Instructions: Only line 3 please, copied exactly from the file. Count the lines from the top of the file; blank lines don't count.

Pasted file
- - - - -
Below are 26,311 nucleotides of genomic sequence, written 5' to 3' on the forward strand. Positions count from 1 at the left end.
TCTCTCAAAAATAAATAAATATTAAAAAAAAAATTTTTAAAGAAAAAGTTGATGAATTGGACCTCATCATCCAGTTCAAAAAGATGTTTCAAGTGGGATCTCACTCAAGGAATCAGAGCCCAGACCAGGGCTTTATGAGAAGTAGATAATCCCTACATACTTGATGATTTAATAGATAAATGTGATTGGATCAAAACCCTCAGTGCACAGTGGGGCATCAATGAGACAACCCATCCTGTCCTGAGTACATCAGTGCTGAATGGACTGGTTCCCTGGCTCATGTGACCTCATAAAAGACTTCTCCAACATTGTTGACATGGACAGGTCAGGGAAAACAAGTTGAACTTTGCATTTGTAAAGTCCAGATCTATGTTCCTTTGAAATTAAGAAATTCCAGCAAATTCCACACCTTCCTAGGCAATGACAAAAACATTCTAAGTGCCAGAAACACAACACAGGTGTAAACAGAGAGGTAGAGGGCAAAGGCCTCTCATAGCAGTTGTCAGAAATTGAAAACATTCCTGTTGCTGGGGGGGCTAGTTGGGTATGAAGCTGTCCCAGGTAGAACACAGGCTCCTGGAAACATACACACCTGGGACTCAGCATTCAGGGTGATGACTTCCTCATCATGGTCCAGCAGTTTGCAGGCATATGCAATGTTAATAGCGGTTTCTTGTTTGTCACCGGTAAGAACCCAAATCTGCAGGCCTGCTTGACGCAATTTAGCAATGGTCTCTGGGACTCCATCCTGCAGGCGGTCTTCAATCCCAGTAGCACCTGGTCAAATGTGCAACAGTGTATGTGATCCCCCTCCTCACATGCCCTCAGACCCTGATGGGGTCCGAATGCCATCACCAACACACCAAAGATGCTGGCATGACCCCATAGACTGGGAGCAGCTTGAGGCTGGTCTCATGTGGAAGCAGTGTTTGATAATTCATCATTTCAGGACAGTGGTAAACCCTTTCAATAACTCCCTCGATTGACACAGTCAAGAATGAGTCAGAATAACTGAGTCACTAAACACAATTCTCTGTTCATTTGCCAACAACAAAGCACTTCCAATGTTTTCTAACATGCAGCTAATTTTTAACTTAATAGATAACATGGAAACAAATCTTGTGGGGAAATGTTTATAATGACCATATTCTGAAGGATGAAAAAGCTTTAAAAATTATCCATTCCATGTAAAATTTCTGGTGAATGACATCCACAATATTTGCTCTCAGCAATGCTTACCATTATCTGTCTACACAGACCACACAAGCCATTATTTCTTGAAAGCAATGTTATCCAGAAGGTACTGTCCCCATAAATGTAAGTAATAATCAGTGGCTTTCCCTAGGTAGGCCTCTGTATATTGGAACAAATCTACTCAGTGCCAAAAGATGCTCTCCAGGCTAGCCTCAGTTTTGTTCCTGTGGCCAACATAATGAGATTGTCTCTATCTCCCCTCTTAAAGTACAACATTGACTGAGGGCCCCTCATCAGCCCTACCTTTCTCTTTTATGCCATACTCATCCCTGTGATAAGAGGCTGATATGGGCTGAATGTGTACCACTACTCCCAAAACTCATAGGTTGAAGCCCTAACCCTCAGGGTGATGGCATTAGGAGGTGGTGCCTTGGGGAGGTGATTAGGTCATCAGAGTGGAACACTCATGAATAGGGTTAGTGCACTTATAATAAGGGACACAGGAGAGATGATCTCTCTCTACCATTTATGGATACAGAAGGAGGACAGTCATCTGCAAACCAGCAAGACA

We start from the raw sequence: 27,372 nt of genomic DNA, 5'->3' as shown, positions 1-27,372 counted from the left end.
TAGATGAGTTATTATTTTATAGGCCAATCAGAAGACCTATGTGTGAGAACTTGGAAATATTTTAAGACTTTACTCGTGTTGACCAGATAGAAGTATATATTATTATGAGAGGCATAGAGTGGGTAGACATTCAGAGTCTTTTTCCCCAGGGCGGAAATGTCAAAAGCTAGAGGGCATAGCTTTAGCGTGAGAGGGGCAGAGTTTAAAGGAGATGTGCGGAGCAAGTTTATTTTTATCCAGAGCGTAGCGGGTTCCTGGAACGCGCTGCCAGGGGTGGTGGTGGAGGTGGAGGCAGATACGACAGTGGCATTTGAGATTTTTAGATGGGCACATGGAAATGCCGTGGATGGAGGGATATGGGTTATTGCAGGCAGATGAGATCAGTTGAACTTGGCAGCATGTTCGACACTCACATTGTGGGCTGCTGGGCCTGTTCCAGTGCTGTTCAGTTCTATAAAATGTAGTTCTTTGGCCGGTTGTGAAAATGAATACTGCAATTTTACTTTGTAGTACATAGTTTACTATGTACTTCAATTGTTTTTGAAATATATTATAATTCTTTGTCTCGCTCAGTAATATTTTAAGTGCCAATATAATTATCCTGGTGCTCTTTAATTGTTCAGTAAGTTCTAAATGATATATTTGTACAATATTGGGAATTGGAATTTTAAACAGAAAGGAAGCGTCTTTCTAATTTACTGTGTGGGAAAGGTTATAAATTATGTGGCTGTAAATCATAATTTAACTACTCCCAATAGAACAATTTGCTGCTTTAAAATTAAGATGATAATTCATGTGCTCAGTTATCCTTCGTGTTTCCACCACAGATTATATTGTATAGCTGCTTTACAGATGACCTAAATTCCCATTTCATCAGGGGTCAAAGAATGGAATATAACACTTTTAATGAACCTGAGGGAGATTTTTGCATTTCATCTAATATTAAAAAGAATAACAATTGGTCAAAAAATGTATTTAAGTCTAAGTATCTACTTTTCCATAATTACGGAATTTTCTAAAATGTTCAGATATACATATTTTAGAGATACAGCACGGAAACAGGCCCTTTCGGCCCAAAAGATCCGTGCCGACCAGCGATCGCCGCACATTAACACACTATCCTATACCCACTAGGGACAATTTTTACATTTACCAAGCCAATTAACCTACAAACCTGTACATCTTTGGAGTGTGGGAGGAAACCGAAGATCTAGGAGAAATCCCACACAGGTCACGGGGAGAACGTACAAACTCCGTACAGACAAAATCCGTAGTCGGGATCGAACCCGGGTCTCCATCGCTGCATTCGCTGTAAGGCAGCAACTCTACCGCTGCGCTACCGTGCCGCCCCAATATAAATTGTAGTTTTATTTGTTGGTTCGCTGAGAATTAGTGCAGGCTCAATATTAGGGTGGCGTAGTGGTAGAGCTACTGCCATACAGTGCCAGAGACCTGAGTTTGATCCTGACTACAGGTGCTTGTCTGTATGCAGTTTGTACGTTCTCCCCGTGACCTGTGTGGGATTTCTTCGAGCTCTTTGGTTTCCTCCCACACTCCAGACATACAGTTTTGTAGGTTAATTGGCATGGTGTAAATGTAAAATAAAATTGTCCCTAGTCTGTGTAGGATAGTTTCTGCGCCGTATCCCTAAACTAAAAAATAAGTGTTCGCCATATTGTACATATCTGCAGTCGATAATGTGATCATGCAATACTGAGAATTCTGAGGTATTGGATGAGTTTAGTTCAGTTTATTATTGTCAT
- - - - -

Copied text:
We start from the raw sequence: 27,372 nt of genomic DNA, 5'->3' as shown, positions 1-27,372 counted from the left end.